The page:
Filtered by tag: Transplants Remove Filter

New UCL and Royal Free Ovarian Tissue Bank

New UCL and Royal Free Ovarian Tissue Bank

University College London (UCL) and the Royal Free London Hospital have announced a new ovarian tissue bank to preserve the fertility of girls and women about to undergo treatment for cancer. 

The publically funded initiative will be led by UCL academic Dr. Paul Hardiman (UCL Institute of Women's Health) and consultant in obstetrics and gynaecology at the Royal Free Hospital in London, with consultation by Society for Cryobiology Fellow, Prof. Barry Fuller, head of research for the UCL Division of Surgery, and  Prof. Mark Lowdell, UCL director of Cellular Therapeutics.

Worldwide there have been approximately 100 live births following ovarian tissue preservation and subsequent reimplantation on the remaining ovary or into the lining of the abdominal cavity. 

Dr. Hardiman, tissue bank director, said: 
“We have modelled our protocols on how it is done at the Rigshospitalet, Copenhagen, one of the largest hospitals in Denmark, where they have been freezing human ovarian tissue since 1999. This is a well-established method in Europe, the US and Japan but the UK has lagged behind and patients often faced having to go abroad and pay to receive this treatment. At a time when patients need to concentrate on life-saving therapies this intervention needs to take place as quickly as possible.”

“What makes the Royal Free London so ideally suited to provide this service is that we have a unique mix of facilities and expertise in tissue freezing and cell therapy including Professor Barry Fuller, head of research for the UCL Division of Surgery and Interventional Science and Professor Mark Lowdell, director of Cellular Therapeutics.  We are also a leading kidney and liver transplant centre and the principle UK centre for cell and tissue medicines which has helped facilitate approval from the Human Tissue Authority. We are very grateful for the support from the Royal Free Charity over the past seven years which funded Natalie Getreu*, a PhD student, who played an important role in enabling us to bring this to patients.”

*Society for Cryobiology student member, Natalie Getreu, presented her PhD research for the Ovarian Tissue Bank at CRYO2017 and CRYO2016.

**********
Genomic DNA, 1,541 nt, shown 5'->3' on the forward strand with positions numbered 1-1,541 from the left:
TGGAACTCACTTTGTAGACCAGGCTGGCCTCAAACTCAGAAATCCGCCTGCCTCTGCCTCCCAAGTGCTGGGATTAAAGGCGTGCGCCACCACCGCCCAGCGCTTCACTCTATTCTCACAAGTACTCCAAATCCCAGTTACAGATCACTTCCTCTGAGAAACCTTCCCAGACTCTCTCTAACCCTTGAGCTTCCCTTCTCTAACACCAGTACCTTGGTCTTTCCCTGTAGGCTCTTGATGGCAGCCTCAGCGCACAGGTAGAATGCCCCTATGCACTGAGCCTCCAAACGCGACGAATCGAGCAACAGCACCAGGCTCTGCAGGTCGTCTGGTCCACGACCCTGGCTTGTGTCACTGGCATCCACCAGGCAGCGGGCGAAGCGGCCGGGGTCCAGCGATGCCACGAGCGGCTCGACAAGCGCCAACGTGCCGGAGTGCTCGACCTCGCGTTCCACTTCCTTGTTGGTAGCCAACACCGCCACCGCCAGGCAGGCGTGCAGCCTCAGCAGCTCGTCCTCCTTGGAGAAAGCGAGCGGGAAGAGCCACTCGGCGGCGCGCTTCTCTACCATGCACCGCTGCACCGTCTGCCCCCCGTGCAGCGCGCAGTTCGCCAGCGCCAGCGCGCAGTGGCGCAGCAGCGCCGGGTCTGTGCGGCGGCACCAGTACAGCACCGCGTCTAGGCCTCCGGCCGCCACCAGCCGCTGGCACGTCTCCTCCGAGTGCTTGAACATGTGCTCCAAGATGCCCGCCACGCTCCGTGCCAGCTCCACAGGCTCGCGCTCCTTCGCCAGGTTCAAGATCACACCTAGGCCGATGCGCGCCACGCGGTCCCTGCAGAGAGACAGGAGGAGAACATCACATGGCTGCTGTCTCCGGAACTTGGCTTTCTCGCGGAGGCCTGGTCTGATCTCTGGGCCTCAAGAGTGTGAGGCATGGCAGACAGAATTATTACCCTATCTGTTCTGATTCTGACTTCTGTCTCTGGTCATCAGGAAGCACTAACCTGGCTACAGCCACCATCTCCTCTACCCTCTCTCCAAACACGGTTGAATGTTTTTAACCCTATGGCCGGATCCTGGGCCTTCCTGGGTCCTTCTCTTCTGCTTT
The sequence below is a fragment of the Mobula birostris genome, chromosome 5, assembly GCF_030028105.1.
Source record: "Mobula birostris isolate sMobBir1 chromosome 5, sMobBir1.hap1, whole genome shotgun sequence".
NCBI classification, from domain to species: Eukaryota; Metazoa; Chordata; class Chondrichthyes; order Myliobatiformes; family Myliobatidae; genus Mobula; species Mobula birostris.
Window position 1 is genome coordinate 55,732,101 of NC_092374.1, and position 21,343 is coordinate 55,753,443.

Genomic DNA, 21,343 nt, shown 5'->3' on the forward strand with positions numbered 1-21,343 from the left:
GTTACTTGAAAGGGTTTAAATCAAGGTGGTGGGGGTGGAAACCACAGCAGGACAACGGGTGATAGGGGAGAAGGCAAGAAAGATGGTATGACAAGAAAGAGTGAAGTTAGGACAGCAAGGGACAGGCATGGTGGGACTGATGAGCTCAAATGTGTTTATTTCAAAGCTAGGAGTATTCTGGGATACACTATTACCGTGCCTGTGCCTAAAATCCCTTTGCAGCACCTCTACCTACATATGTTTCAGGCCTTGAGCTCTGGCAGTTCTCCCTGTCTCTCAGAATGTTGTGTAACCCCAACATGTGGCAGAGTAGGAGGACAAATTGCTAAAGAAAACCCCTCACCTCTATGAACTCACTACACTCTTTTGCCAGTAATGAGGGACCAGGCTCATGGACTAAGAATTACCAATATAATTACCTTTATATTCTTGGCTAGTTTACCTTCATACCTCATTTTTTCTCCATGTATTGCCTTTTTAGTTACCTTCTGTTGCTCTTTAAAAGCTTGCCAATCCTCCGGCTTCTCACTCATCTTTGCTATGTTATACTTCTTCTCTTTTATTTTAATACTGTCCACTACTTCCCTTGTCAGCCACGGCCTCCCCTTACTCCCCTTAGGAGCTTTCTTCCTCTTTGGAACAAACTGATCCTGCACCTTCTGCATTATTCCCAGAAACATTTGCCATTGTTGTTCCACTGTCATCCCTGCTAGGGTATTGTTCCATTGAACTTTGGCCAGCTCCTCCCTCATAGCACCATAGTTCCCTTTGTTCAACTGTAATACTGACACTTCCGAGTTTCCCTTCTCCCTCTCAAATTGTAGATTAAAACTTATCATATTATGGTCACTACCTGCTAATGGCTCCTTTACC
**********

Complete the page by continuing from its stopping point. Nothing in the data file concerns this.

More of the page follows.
Read More

John Armitage Awarded OBE

W. John Armitage named Officer of the British Empire (OBE) 

John-ArmitageProf. W. John Armitage has recently been awarded an OBE for services to corneal transplantation in the Queen's New Year Honours list. 

John is the Head of Research and Development for Ocular Tissue, NHS Blood and Transplant, Emeritus Professor, Bristol Medical School, University of Bristol, and former Director of Bristol Tissue Bank, which comprised the Bristol Eye Bank and Bristol Heart Valve Bank. 

John completed his PhD in cardiac cryopreservation and research posts in Cambridge, UK and Oak Ridge National Laboratory, USA, before joining the Department of Opthamology in Bristol, UK, where he set up the Bristol Eye Bank to carry out research into corneal preservation.

The Bristol Eye Bank, one of the largest eye banks in Europe, is home to the UK's Corneal Transplant Service (CTS), which provides corneas to hospitals across the UK. Since 1986 the CTS has provided corneal transplants for over 70,000 patients through the UK's National Health Service (NHS). Although funded by the NHS, management of the eye bank remained at Bristol until 2015, at which time it was transferred to the National Health Service Blood and Transplant (NHSBT), the public body overseeing all blood, organ, and tissue transplants in the UK. 

One of the major breakthroughs of the CTS was the introduction of 34°C (93°F) organ culture storage, which extended the life of transplants from a few days, to approximately four weeks. This transformed the face of corneal transplantation in the UK by improving logistics and supply, allowing transplants to be scheduled weeks in advance, as opposed to emergency surgery.  

Speaking of his award, John said,  "I am delighted to have my work recognised in this way, which also reflects the significant impact of the work of the Bristol Eye Bank and acknowledges the collective effort of NHS Blood and Transplant (NHSBT) and Bristol University staff, ophthalmology colleagues in Bristol Eye Hospital and hospitals throughout the UK, and the support of the Royal College of Ophthalmologists. However, above all, it is the thoughtfulness and generosity of the families of eye donors, without whom corneal transplantation would not be possible, that truly merit the thanks of patients and their doctors."

John is the current President of the European Eye Bank Association, of which he was a founding member, Associate Editor of Cryobiology, and a long time member and former Governor of the Society for Cryobiology. 

SfC Attends Organ Banking Summit

Organ Banking Summit Event Report

Guest Post by Jason Acker, President of the Society for Cryobiology. 

Read More

Organ Preservation Postdoc

Organ Preservation Postdoc 

Job Title: Postdoctoral Fellow
Location: Center for Engineering in Medicine
Massachusetts General Hospital & Harvard Medical School  
Closing date: December 2017


Read More

'Apollo Program' of Organ Banking Announced

'Apollo Program' of Organ Banking Announced

Did you know that for every ONE patient that receives a heart transplant in the USA, TEN hearts from organ donors are wasted because they cannot be transplanted in time?

Read More